8. Attend a Chinese Class – but not a regular class.  Try a calligraphy class. It’s not only a beautiful form of art; you might enjoy learning how to write Chinese characters. Calligraphy not your thing? Take a cooking class, try Tai chi, chess or karate

Q: How do you learn another language? How do you make it easier?

I hope these little tips help; I know what it’s like to learn a new language.  If you’ve even been ripped off, ordered the wrong meal –numerous times, or gotten completely lost on the other side of Shanghai, I feel you. But, besides all the frustrations and epic language fails, as daunting and confusing studying and learning another language may seem, it helps to try different methods of learning Chinese to make it fun and interesting.

The extra time and effort you put in to learn Chinese or another language has many rewards. Like the simple things, getting your point across in conversation, giving directions or sharing a joke with a friend it’s completely worth the investment and the challenge.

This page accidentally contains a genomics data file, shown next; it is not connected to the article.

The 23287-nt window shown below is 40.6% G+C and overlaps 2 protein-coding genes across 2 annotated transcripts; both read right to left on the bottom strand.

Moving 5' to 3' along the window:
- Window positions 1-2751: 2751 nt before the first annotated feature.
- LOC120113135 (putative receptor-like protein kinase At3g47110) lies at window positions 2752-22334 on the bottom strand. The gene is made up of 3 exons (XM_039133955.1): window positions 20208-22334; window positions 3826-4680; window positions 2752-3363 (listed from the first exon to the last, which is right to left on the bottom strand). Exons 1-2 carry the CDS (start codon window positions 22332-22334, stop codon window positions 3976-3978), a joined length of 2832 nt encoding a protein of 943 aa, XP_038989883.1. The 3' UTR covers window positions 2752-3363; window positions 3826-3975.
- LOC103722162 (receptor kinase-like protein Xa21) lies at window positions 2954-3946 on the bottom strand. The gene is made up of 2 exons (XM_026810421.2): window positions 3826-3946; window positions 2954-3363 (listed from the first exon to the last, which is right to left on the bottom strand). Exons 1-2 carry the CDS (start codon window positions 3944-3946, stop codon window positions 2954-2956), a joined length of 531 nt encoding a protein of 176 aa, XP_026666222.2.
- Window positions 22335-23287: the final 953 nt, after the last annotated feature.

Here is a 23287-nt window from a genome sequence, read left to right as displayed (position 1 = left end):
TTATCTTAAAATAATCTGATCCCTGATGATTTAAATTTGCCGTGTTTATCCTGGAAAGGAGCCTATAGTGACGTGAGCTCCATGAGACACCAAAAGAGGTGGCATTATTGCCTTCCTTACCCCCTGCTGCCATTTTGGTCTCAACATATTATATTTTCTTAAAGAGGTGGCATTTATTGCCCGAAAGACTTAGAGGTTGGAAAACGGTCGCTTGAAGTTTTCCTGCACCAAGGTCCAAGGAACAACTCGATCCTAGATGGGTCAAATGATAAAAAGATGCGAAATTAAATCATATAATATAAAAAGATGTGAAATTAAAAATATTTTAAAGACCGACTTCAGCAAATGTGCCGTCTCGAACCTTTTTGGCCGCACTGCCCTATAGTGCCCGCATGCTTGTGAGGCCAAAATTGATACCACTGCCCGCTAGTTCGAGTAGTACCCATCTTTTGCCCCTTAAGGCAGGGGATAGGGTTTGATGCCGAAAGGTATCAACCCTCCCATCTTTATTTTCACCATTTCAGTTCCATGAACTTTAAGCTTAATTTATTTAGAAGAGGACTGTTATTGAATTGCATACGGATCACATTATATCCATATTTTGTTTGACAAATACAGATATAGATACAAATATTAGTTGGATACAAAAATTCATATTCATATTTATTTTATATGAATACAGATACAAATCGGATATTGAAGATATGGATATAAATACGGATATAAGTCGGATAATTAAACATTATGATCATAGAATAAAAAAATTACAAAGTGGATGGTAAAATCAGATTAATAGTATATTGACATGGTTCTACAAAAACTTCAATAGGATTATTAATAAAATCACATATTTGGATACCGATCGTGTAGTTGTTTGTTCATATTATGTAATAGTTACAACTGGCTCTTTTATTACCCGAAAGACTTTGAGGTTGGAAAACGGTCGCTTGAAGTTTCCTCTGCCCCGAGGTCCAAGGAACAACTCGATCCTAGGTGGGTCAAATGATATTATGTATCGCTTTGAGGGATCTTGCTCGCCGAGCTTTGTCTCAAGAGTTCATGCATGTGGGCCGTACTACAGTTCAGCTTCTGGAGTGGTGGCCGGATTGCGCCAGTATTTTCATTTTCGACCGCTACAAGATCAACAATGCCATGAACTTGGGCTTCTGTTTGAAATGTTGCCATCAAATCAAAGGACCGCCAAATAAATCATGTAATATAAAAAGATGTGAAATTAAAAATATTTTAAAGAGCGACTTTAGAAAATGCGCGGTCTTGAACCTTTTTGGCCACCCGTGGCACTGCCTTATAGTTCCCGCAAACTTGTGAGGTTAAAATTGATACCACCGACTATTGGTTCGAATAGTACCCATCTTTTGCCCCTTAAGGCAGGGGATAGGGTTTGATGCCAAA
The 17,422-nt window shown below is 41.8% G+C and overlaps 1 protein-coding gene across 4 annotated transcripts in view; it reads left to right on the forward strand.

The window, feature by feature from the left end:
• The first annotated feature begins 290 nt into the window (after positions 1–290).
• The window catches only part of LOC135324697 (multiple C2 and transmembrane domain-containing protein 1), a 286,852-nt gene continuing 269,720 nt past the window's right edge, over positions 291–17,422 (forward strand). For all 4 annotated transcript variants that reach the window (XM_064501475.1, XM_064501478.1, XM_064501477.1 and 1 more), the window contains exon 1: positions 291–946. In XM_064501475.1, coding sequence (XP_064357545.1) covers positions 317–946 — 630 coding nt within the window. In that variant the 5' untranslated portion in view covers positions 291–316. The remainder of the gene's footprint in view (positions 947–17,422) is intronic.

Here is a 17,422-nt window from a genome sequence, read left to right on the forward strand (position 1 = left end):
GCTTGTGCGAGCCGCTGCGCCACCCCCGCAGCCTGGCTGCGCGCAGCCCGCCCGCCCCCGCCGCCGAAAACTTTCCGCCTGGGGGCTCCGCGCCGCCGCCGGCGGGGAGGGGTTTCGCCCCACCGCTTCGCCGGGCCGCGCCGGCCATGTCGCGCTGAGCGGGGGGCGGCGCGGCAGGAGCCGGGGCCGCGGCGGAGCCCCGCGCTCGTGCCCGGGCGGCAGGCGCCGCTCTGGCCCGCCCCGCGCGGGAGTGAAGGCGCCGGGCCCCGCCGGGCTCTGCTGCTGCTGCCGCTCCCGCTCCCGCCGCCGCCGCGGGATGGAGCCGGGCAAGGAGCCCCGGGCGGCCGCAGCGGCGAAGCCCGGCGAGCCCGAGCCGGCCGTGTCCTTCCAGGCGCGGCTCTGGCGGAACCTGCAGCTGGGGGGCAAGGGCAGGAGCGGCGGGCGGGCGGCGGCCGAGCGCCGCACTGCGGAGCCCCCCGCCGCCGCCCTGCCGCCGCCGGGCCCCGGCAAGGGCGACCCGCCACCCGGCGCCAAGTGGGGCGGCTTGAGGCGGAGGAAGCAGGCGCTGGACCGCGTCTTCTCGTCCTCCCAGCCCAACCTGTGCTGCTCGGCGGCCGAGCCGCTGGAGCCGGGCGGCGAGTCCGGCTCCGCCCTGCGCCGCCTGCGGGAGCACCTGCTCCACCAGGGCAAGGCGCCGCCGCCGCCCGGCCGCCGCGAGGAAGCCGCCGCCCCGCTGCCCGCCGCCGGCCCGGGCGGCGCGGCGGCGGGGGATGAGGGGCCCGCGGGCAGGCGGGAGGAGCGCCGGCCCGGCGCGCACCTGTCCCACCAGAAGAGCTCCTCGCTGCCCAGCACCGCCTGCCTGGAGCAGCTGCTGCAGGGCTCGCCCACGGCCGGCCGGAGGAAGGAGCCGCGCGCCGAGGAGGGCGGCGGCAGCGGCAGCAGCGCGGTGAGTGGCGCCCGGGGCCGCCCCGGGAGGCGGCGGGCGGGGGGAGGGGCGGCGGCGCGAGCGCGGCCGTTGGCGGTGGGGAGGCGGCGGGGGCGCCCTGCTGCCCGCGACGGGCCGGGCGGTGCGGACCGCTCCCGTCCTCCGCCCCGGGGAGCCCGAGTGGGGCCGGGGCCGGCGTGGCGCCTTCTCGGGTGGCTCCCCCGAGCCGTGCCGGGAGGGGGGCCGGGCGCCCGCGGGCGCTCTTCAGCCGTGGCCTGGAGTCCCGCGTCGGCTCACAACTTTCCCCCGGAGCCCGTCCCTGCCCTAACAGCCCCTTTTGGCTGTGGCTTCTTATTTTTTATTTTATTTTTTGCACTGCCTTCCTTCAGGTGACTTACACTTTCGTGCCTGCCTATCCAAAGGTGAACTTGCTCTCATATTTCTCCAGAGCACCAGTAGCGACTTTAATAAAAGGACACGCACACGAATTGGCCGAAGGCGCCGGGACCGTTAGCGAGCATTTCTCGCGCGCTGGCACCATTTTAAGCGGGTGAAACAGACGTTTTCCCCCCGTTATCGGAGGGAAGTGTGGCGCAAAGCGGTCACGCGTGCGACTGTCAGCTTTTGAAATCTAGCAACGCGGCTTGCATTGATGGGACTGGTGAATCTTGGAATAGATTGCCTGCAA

Learning another language like Mandarin Chinese is incredibly valuable as it’s one of the most widely spoken languages in the world and the learning process is proven to have its benefits.

Written by Eloise de Jong, Marketing and PR.

Tags:Expat Tales Expat Rants & Advice


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In any language I've ever learned, one of the most useful techniques was watching tv/movies/videos with subtitles. I recommend yabla or fluentu. Try the 8 bucks subscription for one month, best 8 bucks ever spent on language learning.

Sep 19, 2015 01:00 Report Abuse



this will really help. Im going to give it a try this week and see how it goes. xie xie ni pengyou

May 23, 2015 23:26 Report Abuse



I am not trying to prove anything here but when ever i speak in chinese most of the chinese people understands my chinese never heard bumingbai(不明白) or tingbudong(听不懂), but yes many time got compliments that goes like this " you speak Chinese better than we Chinese do " , "i bet most of people in Guangdong would not be able to speak Chinese as good as you do " and yes i am agree with writer here about the learning Chinese in easy way. connecting words with something funny makes you never forget that word i think. and by the way my English is not as good as my Chinese,so forgive me for grammar mistakes.